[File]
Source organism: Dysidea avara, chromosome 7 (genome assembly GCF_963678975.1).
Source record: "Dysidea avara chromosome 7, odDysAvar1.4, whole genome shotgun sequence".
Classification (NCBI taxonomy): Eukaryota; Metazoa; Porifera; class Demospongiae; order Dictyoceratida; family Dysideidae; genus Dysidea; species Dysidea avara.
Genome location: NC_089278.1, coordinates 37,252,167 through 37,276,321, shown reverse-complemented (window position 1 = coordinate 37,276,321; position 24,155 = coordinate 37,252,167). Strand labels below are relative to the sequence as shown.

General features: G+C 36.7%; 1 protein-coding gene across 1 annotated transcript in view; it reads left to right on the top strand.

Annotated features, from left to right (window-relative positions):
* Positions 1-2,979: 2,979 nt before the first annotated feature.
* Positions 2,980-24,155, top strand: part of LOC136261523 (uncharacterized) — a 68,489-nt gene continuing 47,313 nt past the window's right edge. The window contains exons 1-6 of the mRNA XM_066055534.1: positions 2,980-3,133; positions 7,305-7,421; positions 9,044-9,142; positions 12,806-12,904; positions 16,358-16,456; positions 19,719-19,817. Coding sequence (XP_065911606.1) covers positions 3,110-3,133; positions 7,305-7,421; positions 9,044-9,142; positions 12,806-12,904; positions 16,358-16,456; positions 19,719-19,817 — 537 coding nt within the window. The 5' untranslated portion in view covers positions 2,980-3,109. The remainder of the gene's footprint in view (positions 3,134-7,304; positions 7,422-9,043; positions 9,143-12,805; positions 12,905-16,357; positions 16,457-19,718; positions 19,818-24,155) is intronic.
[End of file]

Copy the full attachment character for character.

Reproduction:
Source organism: Dysidea avara, chromosome 7 (genome assembly GCF_963678975.1).
Source record: "Dysidea avara chromosome 7, odDysAvar1.4, whole genome shotgun sequence".
Classification (NCBI taxonomy): Eukaryota; Metazoa; Porifera; class Demospongiae; order Dictyoceratida; family Dysideidae; genus Dysidea; species Dysidea avara.
Genome location: NC_089278.1, coordinates 37,252,167 through 37,276,321, shown reverse-complemented (window position 1 = coordinate 37,276,321; position 24,155 = coordinate 37,252,167). Strand labels below are relative to the sequence as shown.

General features: G+C 36.7%; 1 protein-coding gene across 1 annotated transcript in view; it reads left to right on the top strand.

Annotated features, from left to right (window-relative positions):
* Positions 1-2,979: 2,979 nt before the first annotated feature.
* Positions 2,980-24,155, top strand: part of LOC136261523 (uncharacterized) — a 68,489-nt gene continuing 47,313 nt past the window's right edge. The window contains exons 1-6 of the mRNA XM_066055534.1: positions 2,980-3,133; positions 7,305-7,421; positions 9,044-9,142; positions 12,806-12,904; positions 16,358-16,456; positions 19,719-19,817. Coding sequence (XP_065911606.1) covers positions 3,110-3,133; positions 7,305-7,421; positions 9,044-9,142; positions 12,806-12,904; positions 16,358-16,456; positions 19,719-19,817 — 537 coding nt within the window. The 5' untranslated portion in view covers positions 2,980-3,109. The remainder of the gene's footprint in view (positions 3,134-7,304; positions 7,422-9,043; positions 9,143-12,805; positions 12,905-16,357; positions 16,457-19,718; positions 19,818-24,155) is intronic.